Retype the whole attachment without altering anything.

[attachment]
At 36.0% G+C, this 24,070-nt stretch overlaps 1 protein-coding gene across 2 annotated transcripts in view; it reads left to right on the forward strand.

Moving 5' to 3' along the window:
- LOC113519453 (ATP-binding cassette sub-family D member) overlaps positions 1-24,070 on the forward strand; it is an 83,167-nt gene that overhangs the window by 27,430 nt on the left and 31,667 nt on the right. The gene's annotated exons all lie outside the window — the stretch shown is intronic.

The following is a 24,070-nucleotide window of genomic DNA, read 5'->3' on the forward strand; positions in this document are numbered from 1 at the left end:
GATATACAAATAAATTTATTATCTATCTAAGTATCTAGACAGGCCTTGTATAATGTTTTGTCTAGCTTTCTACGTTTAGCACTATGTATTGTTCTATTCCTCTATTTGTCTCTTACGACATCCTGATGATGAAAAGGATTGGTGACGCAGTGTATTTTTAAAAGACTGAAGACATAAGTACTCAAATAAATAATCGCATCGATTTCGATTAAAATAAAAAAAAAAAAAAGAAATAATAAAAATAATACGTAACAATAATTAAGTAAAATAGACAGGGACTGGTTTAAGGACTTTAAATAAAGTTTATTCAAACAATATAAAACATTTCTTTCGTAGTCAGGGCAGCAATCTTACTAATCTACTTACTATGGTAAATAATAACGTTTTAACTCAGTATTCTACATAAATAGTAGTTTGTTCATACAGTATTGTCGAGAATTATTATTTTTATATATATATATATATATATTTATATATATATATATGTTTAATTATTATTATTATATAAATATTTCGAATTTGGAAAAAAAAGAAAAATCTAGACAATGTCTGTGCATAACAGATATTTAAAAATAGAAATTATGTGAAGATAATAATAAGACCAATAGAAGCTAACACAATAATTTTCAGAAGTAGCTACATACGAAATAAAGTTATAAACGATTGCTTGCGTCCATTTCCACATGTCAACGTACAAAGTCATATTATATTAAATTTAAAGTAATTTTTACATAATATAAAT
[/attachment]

At 36.0% G+C, this 24,070-nt stretch overlaps 1 protein-coding gene across 2 annotated transcripts in view; it reads left to right on the forward strand.

Moving 5' to 3' along the window:
- LOC113519453 (ATP-binding cassette sub-family D member) overlaps positions 1-24,070 on the forward strand; it is an 83,167-nt gene that overhangs the window by 27,430 nt on the left and 31,667 nt on the right. The gene's annotated exons all lie outside the window — the stretch shown is intronic.

The following is a 24,070-nucleotide window of genomic DNA, read 5'->3' on the forward strand; positions in this document are numbered from 1 at the left end:
GATATACAAATAAATTTATTATCTATCTAAGTATCTAGACAGGCCTTGTATAATGTTTTGTCTAGCTTTCTACGTTTAGCACTATGTATTGTTCTATTCCTCTATTTGTCTCTTACGACATCCTGATGATGAAAAGGATTGGTGACGCAGTGTATTTTTAAAAGACTGAAGACATAAGTACTCAAATAAATAATCGCATCGATTTCGATTAAAATAAAAAAAAAAAAAAGAAATAATAAAAATAATACGTAACAATAATTAAGTAAAATAGACAGGGACTGGTTTAAGGACTTTAAATAAAGTTTATTCAAACAATATAAAACATTTCTTTCGTAGTCAGGGCAGCAATCTTACTAATCTACTTACTATGGTAAATAATAACGTTTTAACTCAGTATTCTACATAAATAGTAGTTTGTTCATACAGTATTGTCGAGAATTATTATTTTTATATATATATATATATATATTTATATATATATATATGTTTAATTATTATTATTATATAAATATTTCGAATTTGGAAAAAAAAGAAAAATCTAGACAATGTCTGTGCATAACAGATATTTAAAAATAGAAATTATGTGAAGATAATAATAAGACCAATAGAAGCTAACACAATAATTTTCAGAAGTAGCTACATACGAAATAAAGTTATAAACGATTGCTTGCGTCCATTTCCACATGTCAACGTACAAAGTCATATTATATTAAATTTAAAGTAATTTTTACATAATATAAAT